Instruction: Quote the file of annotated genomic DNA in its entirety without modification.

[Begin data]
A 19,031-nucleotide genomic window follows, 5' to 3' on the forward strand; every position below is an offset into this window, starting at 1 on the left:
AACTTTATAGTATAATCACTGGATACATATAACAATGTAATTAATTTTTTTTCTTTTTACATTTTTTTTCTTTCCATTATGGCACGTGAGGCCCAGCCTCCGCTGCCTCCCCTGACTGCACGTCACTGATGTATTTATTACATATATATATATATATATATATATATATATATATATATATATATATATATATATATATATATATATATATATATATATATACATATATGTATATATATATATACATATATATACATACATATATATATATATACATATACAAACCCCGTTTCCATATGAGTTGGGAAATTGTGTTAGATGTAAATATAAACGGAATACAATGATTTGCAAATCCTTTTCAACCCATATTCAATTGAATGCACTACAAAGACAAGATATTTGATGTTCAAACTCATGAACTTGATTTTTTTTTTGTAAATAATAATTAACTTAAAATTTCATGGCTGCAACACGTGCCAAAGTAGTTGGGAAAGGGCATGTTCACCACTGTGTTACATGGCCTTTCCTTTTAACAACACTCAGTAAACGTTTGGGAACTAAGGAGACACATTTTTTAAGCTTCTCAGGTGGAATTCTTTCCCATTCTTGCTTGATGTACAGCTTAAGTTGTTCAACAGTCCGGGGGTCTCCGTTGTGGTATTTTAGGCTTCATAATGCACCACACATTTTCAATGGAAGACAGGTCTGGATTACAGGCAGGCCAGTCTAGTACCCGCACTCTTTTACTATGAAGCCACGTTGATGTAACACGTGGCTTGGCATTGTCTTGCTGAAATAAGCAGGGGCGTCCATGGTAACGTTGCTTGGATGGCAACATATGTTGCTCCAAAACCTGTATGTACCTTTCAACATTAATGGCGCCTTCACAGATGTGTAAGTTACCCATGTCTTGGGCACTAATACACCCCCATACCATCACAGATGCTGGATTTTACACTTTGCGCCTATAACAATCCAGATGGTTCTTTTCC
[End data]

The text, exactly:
A 19,031-nucleotide genomic window follows, 5' to 3' on the forward strand; every position below is an offset into this window, starting at 1 on the left:
AACTTTATAGTATAATCACTGGATACATATAACAATGTAATTAATTTTTTTTCTTTTTACATTTTTTTTCTTTCCATTATGGCACGTGAGGCCCAGCCTCCGCTGCCTCCCCTGACTGCACGTCACTGATGTATTTATTACATATATATATATATATATATATATATATATATATATATATATATATATATATATATATATATATATATATATATATATATACATATATGTATATATATATATACATATATATACATACATATATATATATATACATATACAAACCCCGTTTCCATATGAGTTGGGAAATTGTGTTAGATGTAAATATAAACGGAATACAATGATTTGCAAATCCTTTTCAACCCATATTCAATTGAATGCACTACAAAGACAAGATATTTGATGTTCAAACTCATGAACTTGATTTTTTTTTTGTAAATAATAATTAACTTAAAATTTCATGGCTGCAACACGTGCCAAAGTAGTTGGGAAAGGGCATGTTCACCACTGTGTTACATGGCCTTTCCTTTTAACAACACTCAGTAAACGTTTGGGAACTAAGGAGACACATTTTTTAAGCTTCTCAGGTGGAATTCTTTCCCATTCTTGCTTGATGTACAGCTTAAGTTGTTCAACAGTCCGGGGGTCTCCGTTGTGGTATTTTAGGCTTCATAATGCACCACACATTTTCAATGGAAGACAGGTCTGGATTACAGGCAGGCCAGTCTAGTACCCGCACTCTTTTACTATGAAGCCACGTTGATGTAACACGTGGCTTGGCATTGTCTTGCTGAAATAAGCAGGGGCGTCCATGGTAACGTTGCTTGGATGGCAACATATGTTGCTCCAAAACCTGTATGTACCTTTCAACATTAATGGCGCCTTCACAGATGTGTAAGTTACCCATGTCTTGGGCACTAATACACCCCCATACCATCACAGATGCTGGATTTTACACTTTGCGCCTATAACAATCCAGATGGTTCTTTTCC